Our modest share for creation
FOR US Filipinos, the month of September will forever be marred by memories of the declaration of martial law in 1972 and the violation of human rights that continued for the next years. We still suffer directly or indirectly the consequences of injustices that persist to this day, as peace continues to evade us and violence is wreaked on creation, depriving us even of our most basic human right to breathe pure air, drink clean water, eat safe food, and live in a danger-free environment.
Nevertheless, we have found consolation and strength as a nation in our faith. And as Catholics in particular, we have added recourse to the Blessed Mother Mary as our greatest intercessor to God, and whose birthday we celebrate also in the month of September. In a devotional prayer, we beseech her: “Queen of the Holy Rosary, by the glorious honor conferred upon you, help us to conserve the bounty and beauty of Mother Earth for all generations to come, and accompany us in our pilgrimage toward our heavenly inheritance.”
September is also the launching month of the Catholic Church for the Season of Creation, reinforcing Pope Francis’ encyclical, “Laudato Si,” giving praise to God, and enjoining everyone to protect His creation toward promoting justice and peace in this world, and envisioning heaven ultimately.
As we strive to live our faith, Bangon Kalikasan Movement continues its focus on promoting ecological resource consciousness and action which start in the heart and in the home. Our home and our family—our never-ending project—vow to live simply, ecologically; to be helpful to and relate sincerely with others; and to eat selectively, choosing organically grown vegetables (some of which we pluck from our backyard), fruits, cereals, legumes supplemented with fish (from the sea or fresh waters) and some meat and chicken from organically raised hogs and poultry.
We try to make the most of our resources by enjoying and being grateful for each moment, by learning from history, and by devoting our present to worthy pursuits, big or small, as we hope to bequeath a livable place for our children, theirs, and so on. We are saving up for solar energy, and we see to it that we purchase, reasonably, environment-friendly material goods to help prevent waste.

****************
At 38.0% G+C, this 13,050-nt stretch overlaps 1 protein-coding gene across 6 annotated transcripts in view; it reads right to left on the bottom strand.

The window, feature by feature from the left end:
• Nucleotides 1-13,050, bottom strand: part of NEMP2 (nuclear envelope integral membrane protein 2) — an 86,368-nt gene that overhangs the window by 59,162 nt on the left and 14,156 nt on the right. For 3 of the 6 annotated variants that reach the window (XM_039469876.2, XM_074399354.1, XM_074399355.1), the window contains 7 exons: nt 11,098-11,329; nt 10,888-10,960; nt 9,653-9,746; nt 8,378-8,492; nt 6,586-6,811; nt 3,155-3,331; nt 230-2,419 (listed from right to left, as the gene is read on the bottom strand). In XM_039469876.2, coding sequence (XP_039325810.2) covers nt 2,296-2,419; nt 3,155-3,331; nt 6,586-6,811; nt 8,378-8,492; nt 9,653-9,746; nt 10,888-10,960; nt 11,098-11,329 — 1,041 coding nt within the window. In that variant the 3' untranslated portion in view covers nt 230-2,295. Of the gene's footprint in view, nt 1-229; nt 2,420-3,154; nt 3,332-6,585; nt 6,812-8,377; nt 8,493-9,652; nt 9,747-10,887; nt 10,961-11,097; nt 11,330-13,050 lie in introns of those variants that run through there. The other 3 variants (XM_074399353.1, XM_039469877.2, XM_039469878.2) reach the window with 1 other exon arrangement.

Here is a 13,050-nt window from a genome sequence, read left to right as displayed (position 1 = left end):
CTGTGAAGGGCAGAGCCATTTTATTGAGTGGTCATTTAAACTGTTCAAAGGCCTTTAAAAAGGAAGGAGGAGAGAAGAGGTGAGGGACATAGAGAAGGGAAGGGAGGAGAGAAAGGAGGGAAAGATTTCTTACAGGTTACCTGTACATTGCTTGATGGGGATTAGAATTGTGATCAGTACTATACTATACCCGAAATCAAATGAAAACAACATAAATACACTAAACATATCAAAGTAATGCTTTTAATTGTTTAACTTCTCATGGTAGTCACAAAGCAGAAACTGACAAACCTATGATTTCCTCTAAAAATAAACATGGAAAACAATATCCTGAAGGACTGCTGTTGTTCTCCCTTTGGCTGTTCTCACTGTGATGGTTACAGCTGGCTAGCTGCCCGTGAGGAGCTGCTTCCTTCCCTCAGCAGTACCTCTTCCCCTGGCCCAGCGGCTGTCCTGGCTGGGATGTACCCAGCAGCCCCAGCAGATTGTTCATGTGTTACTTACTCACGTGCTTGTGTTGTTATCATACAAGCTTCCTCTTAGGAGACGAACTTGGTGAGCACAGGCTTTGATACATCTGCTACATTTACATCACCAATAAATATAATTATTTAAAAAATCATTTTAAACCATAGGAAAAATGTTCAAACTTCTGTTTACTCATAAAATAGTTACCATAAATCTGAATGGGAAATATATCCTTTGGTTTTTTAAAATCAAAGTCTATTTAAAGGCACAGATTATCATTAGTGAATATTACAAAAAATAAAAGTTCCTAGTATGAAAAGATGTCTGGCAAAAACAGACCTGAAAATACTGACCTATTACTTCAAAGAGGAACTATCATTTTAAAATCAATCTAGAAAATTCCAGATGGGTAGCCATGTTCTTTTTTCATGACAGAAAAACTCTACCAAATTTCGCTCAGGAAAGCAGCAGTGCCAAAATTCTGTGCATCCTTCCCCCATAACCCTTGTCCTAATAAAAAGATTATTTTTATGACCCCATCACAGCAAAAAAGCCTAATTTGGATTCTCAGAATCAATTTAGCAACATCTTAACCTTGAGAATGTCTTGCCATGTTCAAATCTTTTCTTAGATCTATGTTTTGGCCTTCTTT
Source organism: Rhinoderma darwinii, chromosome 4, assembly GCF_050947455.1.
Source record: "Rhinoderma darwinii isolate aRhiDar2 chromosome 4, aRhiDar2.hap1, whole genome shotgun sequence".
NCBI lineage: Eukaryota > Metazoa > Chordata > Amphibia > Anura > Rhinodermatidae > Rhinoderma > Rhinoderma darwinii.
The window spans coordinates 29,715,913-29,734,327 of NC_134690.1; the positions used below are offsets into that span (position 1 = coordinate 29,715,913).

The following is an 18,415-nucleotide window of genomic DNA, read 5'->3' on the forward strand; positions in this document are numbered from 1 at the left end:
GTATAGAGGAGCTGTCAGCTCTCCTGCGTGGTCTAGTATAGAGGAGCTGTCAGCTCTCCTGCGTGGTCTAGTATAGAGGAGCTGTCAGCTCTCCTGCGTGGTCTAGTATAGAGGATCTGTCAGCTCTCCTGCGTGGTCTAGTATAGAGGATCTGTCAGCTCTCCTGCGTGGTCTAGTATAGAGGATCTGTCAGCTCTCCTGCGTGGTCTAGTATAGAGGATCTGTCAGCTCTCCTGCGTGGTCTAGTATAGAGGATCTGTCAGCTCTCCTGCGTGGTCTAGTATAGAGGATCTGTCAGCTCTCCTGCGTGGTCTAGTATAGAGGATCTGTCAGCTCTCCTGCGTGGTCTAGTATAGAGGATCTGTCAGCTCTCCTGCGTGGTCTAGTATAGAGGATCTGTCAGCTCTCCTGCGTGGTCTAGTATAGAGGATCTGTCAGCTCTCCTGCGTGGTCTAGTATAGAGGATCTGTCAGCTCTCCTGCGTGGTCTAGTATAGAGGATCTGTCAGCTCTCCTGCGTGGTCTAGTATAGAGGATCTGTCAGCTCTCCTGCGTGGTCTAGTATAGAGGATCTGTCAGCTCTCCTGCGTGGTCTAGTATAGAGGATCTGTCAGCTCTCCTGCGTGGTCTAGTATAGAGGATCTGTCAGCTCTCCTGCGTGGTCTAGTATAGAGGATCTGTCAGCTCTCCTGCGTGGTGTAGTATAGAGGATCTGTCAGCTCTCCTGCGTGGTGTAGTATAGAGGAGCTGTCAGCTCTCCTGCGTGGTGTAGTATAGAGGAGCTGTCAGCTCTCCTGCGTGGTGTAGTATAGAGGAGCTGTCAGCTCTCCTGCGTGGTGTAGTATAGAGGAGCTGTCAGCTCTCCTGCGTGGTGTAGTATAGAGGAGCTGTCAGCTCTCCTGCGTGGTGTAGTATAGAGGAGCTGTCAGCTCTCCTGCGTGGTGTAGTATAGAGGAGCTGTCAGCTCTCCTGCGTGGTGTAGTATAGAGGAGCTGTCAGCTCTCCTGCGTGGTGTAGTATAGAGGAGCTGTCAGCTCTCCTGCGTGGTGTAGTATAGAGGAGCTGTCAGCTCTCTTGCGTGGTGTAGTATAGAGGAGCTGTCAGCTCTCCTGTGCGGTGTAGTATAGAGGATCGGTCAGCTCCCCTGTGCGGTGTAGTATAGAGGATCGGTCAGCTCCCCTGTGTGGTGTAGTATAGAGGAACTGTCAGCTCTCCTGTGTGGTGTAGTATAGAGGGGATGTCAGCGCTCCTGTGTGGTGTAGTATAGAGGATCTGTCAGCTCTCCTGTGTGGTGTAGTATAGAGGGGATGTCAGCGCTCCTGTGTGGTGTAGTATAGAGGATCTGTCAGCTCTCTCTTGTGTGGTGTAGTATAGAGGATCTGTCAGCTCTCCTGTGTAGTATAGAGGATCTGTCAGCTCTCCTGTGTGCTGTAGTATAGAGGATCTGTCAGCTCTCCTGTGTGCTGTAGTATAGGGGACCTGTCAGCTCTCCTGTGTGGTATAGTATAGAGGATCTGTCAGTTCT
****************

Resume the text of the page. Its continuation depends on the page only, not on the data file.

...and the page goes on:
It all sounds so good, but the doing is not that easy, though the reward is in our constant trying. Proof of our far-from-perfect, environmentally-oriented lifestyle is our continuing generation of excess resources, better known as discards, so we have to segregate the biodegradable waste from the nonbiodegradable. We compost the biodegradable; we reuse or sort into different sacks the recyclables, which we donate to Goodwill Industries, a group of disabled individuals who work together to collect such used treasures from households and establishments and turn these into income.
As we do not give to the garbage truck, we have also demonstrated that it is possible not to have dumpsites or landfills—with the cooperation, for example, of Barangay Tuktukan, Guiguinto, and Calumpit, Bulacan, that have partnered with us since 2003. Refining of the practice continues with much effort, but in sustaining it, we affirm that we can manage our excess resources right in our home and in our barangay.
The compost we produce in our yard and some learned knowledge on ecological farming have reached farmers’ fields. Even after Tropical Storm “Ondoy” and Typhoon “Pepeng,” Valentin and Lilia Hernandez of Barangay Malamig, Bustos, Bulacan, rejoiced as they harvested 133 cavans of good palay from their modest 1.2 hectares of land, while their neighbors mourned again, as always, after a disastrous climate event, the loss of their crops.
Bamboo is our favorite bet for environmental protection, to beat the global heat and ward off the impacts of climate change. The humble grass multiplies as it grows. Rows upon rows of bamboo clumps become a fortress for vulnerable communities against hostile weather. Bamboo absorbs more carbon dioxide, releases more oxygen, and grows faster than trees. It also holds much water and prevents the soil from eroding and riverbanks from breaking.
As the poor countries like the Philippines are the most affected by global warming and climate change, and particularly the poor in this country, bamboo is a good answer to address the basic and essential needs of our people for food and livelihood. It is a good source for food, clothing, household and other implements, musical instruments, furniture, and shelter from the simplest bahay kubo to impressive buildings, as well as for parts of land and sea vehicles, and many more. Bamboo will continue to grow even as one takes what one needs from the clump—judiciously, of course.
In this Season of Creation, one recalls the split bamboo from which the first woman and man in Philippine folklore, Maganda and Malakas, emerged. Indeed, we can be as beautiful and strong as our nation must have been so destined.
Ana Celia Ver-Papa is cofounder of Bangon Kalikasan Movement Inc.
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